BlueScope Steel has been fined thousands of dollars after water containing cyanide at triple the legal levels found its way into a drain leading to the Port Kembla Inner Harbour.
The incident, which occurred in September 2016, killed a number of fish in the drain after warnings about the leak were ignored.
The NSW Environment Protection Authority (EPA) fined the Port Kembla steelmaker $15,000 over the incident.
A water valve had been left on, causing water and coke oven gas condensate, which contains cyanide, to overflow into an internal drain at the premises.
EPA officers attended the incident and observed approximately 10 to 15 small dead or distressed fish in the drain.
The EPA said no impacts to fish in Port Kembla Harbour were reported.
Testing of the discharge found cyanide levels of up to 0.3mg/l, which is three times the level allowed by BlueScope’s licence.
The overflow triggered alarms, but these were believed to be false and were ignored.EPA Manager Regional Operations Illawarra Peter Bloem
EPA Manager of regional operations in the Illawarra Peter Bloem said the environmental damage and death of the fish occurred because the workers ignored proper procedure.
“Impacts to the local environment could have been prevented,” Mr Bloem said.
“The overflow triggered alarms, but these were believed to be false and were ignored.”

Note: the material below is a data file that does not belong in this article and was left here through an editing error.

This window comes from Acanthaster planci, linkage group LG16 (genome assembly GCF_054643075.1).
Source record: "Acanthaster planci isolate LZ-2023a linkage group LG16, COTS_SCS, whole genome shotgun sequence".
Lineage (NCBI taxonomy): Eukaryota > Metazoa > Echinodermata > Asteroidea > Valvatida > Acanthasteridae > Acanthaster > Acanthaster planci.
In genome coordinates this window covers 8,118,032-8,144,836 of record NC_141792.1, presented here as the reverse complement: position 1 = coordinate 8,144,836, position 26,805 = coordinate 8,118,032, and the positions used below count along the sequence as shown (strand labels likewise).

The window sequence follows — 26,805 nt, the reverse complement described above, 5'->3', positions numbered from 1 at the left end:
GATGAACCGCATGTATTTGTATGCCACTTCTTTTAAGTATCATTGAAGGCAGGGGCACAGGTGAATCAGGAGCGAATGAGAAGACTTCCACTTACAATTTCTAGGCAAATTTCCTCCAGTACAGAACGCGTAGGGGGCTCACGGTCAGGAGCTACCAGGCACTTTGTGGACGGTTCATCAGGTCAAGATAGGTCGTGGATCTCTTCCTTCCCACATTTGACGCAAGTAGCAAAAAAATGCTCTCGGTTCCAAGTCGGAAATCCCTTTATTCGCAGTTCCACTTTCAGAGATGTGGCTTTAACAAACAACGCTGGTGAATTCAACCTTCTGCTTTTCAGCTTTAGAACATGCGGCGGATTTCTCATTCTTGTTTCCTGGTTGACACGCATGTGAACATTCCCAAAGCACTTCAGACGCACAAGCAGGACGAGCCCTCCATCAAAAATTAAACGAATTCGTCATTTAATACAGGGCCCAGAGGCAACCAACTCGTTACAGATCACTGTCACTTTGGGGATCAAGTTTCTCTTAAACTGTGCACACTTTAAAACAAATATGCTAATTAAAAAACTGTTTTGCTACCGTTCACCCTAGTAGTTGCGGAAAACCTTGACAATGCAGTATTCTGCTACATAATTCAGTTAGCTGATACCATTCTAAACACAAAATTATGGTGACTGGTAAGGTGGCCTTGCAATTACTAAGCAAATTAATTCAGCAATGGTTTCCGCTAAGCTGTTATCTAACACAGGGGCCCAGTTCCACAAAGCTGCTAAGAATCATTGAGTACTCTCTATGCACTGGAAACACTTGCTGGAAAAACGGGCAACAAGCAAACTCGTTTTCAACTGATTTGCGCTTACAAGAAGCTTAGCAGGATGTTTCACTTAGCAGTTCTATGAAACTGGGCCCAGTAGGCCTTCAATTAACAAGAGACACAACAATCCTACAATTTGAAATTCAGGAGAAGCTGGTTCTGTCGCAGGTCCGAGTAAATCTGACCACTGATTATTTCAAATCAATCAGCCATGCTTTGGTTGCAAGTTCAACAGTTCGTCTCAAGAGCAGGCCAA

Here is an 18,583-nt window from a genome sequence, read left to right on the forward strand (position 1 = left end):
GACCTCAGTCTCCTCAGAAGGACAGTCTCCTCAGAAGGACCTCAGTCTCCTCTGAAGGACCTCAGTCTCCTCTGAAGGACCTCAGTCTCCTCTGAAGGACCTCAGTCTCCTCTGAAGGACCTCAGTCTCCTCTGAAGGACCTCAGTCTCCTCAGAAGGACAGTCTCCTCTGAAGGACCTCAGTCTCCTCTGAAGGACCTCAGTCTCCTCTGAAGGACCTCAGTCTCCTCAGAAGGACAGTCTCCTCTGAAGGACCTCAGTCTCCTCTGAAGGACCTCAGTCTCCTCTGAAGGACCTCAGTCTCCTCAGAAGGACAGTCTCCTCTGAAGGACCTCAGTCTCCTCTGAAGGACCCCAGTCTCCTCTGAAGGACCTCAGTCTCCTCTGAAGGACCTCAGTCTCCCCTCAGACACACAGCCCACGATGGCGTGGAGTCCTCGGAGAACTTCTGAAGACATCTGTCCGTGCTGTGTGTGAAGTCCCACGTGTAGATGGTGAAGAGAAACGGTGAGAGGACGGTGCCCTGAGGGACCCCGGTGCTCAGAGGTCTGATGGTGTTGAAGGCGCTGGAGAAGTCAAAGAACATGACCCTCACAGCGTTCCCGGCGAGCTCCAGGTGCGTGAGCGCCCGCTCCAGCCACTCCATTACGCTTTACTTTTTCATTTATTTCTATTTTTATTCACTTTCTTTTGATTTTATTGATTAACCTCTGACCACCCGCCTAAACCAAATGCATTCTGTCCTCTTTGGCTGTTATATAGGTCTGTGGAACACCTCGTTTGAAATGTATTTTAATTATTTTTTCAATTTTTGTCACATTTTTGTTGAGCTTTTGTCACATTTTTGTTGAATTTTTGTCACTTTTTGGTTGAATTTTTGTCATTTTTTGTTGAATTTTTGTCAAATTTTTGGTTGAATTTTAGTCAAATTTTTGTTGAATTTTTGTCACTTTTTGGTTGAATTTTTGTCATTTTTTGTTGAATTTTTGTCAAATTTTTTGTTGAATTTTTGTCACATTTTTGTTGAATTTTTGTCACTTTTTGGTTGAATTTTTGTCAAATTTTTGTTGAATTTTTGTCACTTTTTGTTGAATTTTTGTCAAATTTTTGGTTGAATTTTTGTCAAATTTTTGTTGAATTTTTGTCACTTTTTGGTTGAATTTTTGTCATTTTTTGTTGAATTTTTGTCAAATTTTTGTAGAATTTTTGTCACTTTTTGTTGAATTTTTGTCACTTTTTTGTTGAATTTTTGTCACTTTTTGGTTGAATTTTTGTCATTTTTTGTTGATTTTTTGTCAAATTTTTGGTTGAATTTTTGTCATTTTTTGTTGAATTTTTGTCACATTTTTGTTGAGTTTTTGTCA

Mr Bloem said BlueScope responded to the incident promptly and took steps to reduce the environmental impacts. They also carried out water quality sampling and analysis.
“As well as issuing the penalty notice, the EPA has also issued an official caution to BlueScope Steel and added a Pollution Reduction Program to their environment protection licence to further safeguard the environment,” Mr Bloem said.
The caution was for failing to operate the steelworks in line with the conditions of its licence.
As part of the reduction scheme, BlueScope must investigate ways to stop the water and cyanide leak from happening again.
The EPA said the company had already implemented additional controls and updated their standard operating procedures to prevent a recurrence.
BlueScope was contacted for comment.